[Haskell-cafe] Justification for Ord inheriting from Eq?

Jacques Carette carette at mcmaster.ca
Fri Apr 7 09:43:52 EDT 2006

Robert Dockins wrote:
>> The behaviour of NaN actually makes perfect sense when you realise that
>> it is Not a Number.  Things that are not numbers are incomparable with
>> things that are.
>> Yes, NaN can be of type Float.  But it's not a Float.
> If you take that tack, then you have to concede that the type system 
> isn't doing what it should (keeping me from having something 
> not-a-float where I expect a float).  Any way you slice it, its an 
> unfortunate situation.
> I'd personally rather that any operation generating NaN raises an 
> exception, a la divide by 0 at Int.  I think (although I'm not sure) 
> that the floating point infinities play nice wrt equality and 
> ordering, so getting rid of NaN would restore at least _some_ 
> semblance of proper algebraic behavior to the floating point 
> representations.  (And the FFI already has CFloat/CDouble, so you 
> should use those when you really need to actually do something with 
> NaN generated by external code, and CFloat/CDobule should not be 
> members of Eq and Ord).
> Or at the very least, attempting to compare NaN using (==) or (<) and 
> friends should raise an exception, rather than just returning broken 
> results.
> Rob Dockins

The IEEE 754 standard explicitly specifies that complete implementations 
can have either or both 'signalling' NaNs and 'quiet' NaNs.  It appears 
that current Haskell implementations have chosen to go with quiet NaNs, 
which is very surprising indeed, as that does go "against" the type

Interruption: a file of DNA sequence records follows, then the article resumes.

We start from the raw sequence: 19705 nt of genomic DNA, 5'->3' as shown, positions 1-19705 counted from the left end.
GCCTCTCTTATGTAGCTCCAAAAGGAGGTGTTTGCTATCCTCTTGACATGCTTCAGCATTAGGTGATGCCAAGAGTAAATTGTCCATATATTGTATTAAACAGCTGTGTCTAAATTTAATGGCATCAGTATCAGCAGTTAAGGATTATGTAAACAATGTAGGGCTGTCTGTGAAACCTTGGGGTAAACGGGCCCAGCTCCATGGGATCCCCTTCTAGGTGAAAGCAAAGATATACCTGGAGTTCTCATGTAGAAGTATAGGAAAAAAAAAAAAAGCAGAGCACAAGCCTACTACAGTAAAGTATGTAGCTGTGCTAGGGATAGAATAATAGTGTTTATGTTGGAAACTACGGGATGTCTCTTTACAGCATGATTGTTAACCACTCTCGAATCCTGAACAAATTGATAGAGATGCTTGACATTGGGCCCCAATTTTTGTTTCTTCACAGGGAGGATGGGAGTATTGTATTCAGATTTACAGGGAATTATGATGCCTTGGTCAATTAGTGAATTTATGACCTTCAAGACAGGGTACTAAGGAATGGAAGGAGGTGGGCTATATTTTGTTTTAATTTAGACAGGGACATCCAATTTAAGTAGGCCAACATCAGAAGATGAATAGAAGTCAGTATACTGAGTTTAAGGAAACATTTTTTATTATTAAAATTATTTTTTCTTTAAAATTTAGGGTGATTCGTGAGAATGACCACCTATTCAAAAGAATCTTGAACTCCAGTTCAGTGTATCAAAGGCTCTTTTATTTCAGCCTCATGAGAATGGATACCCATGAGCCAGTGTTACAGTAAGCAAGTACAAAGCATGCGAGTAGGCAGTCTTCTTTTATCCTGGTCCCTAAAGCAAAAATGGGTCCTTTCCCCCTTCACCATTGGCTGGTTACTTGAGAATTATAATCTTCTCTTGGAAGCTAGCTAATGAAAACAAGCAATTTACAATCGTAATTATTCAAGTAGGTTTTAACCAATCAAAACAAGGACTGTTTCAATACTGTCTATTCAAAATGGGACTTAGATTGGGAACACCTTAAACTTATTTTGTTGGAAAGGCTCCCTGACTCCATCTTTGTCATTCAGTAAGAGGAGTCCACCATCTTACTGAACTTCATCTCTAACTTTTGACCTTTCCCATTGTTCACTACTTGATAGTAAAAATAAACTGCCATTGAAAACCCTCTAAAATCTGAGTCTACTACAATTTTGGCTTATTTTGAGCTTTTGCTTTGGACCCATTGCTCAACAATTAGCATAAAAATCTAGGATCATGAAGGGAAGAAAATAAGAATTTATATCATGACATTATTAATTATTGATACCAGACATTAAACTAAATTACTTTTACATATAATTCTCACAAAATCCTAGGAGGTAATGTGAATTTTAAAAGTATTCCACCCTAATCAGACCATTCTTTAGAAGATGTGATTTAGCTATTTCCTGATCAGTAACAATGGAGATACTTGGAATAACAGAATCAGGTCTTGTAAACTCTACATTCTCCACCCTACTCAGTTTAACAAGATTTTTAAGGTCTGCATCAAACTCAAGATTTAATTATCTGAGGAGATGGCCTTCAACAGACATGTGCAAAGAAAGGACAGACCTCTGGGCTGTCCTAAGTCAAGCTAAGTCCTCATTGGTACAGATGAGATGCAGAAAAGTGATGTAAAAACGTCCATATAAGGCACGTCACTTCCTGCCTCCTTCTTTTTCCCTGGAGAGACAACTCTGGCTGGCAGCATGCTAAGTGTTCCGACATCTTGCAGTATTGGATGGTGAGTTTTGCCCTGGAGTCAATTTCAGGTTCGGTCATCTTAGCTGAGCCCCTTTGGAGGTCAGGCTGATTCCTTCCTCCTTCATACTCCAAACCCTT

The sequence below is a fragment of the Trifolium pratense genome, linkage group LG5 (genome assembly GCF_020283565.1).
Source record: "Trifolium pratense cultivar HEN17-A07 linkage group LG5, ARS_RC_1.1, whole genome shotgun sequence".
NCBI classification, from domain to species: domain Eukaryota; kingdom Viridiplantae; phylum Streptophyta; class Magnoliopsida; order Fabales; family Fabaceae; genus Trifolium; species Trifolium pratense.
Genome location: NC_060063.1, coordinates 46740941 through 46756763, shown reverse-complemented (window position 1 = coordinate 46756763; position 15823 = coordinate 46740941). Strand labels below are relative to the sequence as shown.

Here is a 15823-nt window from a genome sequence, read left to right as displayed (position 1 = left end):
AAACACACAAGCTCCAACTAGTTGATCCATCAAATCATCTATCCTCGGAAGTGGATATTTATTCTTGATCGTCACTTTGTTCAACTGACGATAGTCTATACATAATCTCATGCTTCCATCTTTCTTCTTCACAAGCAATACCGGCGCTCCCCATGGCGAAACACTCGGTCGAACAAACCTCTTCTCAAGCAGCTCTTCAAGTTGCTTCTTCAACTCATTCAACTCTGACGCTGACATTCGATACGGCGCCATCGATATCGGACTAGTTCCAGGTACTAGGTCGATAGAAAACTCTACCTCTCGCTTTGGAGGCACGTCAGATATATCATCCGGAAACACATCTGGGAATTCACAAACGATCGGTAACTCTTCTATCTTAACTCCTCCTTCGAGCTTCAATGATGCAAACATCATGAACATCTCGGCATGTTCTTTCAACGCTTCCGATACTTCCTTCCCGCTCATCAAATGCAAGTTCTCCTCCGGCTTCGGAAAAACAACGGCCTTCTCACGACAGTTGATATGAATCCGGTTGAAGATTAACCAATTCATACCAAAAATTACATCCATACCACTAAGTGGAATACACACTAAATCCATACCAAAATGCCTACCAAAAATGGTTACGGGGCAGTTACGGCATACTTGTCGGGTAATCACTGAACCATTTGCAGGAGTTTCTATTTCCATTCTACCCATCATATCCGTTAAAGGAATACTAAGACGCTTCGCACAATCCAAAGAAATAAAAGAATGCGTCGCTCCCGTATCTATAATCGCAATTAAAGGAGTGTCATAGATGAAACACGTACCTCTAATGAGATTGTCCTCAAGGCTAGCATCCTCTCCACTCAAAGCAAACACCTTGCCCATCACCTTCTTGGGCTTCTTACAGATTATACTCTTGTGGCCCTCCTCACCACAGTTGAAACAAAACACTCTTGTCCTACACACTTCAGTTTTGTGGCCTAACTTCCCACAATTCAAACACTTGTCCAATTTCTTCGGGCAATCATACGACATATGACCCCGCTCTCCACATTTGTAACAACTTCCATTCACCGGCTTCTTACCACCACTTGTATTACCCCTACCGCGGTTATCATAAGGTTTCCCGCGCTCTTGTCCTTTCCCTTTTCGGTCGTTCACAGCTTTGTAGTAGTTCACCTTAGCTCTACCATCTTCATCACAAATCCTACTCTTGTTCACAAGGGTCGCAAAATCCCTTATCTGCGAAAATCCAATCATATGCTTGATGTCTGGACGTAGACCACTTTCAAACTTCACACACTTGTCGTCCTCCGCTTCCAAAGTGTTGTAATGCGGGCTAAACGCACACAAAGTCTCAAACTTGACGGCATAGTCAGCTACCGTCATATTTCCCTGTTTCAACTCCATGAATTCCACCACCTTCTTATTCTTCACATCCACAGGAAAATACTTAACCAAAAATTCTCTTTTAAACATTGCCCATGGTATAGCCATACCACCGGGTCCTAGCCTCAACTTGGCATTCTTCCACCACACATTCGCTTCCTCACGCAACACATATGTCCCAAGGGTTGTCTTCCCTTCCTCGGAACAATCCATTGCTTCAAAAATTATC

system.  Signalling NaNs are more consistent with the rest of Haskell's 

However, it is also important to note that IEEE 754 also mandates 'trap 
handlers' for signalling NaNs, so that implementors may choose (even at 
run-time, on a per-instance basis) what to do with any given occurence 
of NaN.  In particular, it is possible to resume the computation with a 
_value_ being substituted in for that NaN.  These 'trap handlers' are 
also in there for division-by-zero, so that one may _choose_ to return 
either infinity or raise an actual exception.

If one reads the standard (IEEE 754) carefully enough, it is possible to 
'pick' an implementation of it which actually fits in with Haskell 
fairly well.  Yes, the standard is explicitly written to have *choices* 
in it for implementors.  The current implementation is generally 
standard-compliant, but does not seem to 'pick' a path of 
least-resistance wrt the rest of Haskell.


More information about the Haskell-Cafe mailing list